Skip navigation
Sign up to follow your favorites on all your devices.
Sign up

Paul Wolfe will stay with team at Texas as Team Penske awaits date for Phoenix appeal hearing

Brad Keselowski has said Martinsville is one of the most crucial races on the schedule and that could have played into when and why Penske chose to appeal penalty.

NASCAR’s National Motorsports Appeals commission still is working to schedule a hearing for Team Penske, ensuring that crew chief Paul Wolfe will be with Brad Keselowski this weekend.

A NASCAR official confirmed Wednesday morning that next week would be the earliest that the team’s appeal of a Phoenix penalty would be heard, meaning the deferment of Wolfe’s suspension would continue at Texas Motor Speedway.

After Wolfe sat out at Auto Club Speedway (where Keselowski finished second) as the first of a three-race suspension, Penske appealed March 29 and was granted the deferment of Wolfe’s suspension until its case is heard. At Martinsville Speedway, Wolfe guided Keselowski to his first victory Sunday at the 0.526-mile oval.

It’s expected that a day and time could be determined today for the three-person panel to consider the appeal.

NASCAR suspended Wolfe for three races, fined him $65,000 and docked the team and Keselowski 35 points after the No. 2 Ford failed “weights and measures” on the laser inspection station platform following a fifth-place finish at Phoenix.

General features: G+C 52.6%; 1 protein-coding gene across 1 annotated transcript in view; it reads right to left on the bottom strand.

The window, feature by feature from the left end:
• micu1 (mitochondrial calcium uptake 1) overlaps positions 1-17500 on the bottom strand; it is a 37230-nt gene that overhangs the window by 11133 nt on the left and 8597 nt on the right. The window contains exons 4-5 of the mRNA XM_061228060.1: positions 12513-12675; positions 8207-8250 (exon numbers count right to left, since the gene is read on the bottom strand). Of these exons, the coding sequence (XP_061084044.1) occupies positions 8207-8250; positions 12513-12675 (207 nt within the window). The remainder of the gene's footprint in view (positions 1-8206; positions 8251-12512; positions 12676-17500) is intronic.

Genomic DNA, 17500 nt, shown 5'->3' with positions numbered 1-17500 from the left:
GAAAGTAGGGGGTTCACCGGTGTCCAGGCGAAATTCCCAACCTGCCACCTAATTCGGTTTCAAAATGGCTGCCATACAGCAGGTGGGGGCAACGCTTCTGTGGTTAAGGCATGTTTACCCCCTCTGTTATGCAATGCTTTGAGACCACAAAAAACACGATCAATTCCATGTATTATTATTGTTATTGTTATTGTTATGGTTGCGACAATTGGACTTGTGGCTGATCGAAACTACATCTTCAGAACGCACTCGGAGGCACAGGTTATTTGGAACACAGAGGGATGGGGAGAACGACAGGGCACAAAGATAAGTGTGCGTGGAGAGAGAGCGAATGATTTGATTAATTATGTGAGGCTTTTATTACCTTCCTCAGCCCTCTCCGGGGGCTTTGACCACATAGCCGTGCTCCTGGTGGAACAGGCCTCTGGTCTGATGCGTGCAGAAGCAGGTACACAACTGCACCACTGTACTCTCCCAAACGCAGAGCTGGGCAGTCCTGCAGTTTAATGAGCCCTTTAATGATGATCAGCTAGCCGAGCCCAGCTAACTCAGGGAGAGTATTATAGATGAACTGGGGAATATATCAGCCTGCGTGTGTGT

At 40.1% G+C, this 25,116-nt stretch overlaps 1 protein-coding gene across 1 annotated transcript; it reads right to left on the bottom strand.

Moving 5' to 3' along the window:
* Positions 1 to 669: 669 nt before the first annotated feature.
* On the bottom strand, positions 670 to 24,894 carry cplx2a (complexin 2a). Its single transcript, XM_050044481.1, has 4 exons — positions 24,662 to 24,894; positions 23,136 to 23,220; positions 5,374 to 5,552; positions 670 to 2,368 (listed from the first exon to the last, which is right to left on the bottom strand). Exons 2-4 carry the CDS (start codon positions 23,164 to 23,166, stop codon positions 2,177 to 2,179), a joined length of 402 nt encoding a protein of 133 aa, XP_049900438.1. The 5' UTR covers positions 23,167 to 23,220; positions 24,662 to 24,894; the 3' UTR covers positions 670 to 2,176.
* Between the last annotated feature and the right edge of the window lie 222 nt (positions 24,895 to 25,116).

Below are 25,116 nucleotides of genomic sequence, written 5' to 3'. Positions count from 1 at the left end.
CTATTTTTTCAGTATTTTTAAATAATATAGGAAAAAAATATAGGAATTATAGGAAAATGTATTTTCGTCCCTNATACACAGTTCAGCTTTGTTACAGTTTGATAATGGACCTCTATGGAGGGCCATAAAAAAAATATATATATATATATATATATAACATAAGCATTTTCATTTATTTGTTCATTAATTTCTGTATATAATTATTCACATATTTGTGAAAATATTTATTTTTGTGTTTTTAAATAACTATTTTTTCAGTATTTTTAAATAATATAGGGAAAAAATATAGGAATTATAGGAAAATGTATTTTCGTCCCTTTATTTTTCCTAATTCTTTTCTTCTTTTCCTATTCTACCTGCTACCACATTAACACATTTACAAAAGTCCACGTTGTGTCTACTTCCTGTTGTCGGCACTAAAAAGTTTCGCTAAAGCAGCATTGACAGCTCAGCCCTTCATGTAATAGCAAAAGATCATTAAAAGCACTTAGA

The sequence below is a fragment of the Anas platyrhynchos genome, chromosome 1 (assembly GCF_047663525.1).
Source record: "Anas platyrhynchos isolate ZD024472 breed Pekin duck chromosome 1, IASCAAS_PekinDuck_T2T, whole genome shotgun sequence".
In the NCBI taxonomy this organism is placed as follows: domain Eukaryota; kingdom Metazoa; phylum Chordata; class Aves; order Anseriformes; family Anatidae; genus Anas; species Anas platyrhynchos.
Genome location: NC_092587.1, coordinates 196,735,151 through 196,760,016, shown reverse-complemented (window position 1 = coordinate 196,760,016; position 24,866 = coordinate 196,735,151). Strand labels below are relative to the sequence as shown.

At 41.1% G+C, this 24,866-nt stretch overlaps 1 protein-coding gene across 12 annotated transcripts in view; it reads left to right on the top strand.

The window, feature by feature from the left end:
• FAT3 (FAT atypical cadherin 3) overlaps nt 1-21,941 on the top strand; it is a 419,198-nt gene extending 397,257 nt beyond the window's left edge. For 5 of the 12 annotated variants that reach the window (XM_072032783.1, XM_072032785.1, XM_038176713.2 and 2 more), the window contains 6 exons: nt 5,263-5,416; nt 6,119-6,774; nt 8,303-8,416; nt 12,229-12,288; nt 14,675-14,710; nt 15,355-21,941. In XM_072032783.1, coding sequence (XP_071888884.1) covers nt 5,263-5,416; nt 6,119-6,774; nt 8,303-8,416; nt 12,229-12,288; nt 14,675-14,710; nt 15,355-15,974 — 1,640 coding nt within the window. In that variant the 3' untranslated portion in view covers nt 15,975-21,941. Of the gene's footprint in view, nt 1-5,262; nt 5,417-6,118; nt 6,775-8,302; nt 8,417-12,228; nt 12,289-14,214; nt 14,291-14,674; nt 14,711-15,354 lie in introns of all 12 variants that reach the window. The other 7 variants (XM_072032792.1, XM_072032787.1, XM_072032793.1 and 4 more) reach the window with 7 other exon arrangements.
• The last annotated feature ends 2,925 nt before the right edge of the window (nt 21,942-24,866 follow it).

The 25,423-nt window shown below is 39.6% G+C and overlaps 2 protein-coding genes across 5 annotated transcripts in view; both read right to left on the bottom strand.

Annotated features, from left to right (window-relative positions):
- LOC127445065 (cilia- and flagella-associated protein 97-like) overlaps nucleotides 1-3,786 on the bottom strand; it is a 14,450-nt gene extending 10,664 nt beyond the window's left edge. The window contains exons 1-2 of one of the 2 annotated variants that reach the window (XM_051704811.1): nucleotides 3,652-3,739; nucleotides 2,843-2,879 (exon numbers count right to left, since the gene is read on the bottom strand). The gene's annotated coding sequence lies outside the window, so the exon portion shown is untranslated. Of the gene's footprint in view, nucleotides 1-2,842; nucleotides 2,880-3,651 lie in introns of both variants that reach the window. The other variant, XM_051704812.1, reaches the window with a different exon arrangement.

Team owner Roger Penske said after Keselowski’s win at Martinsville that the team felt confident about its chances because it was challenging the consistency of NASCAR procedures. The team is claiming that it received only one attempt to pass the post-race inspection at the LIS platform while others have gotten multiple attempts.

“You get the call that you failed the certain metric, and we wanted to get the car back and look at it ourselves,” Penske said, explaining why it waited a week to file an appeal. “We huddled and decided it’s going to be better for everybody if we can state our case and maybe overall, (NASCAR will) change some rules so maybe we’ll have a level playing field.

“During that process we think about people that won races last year that were able to run across the plate twice or three times, we weren’t allowed to do that at all. One time and you’re out. I think that consistency is really important to me from an officiating perspective. We’ll have a chance to go and talk about our side of the story. We might get nothing, but I think at least maybe we can make the sport better.”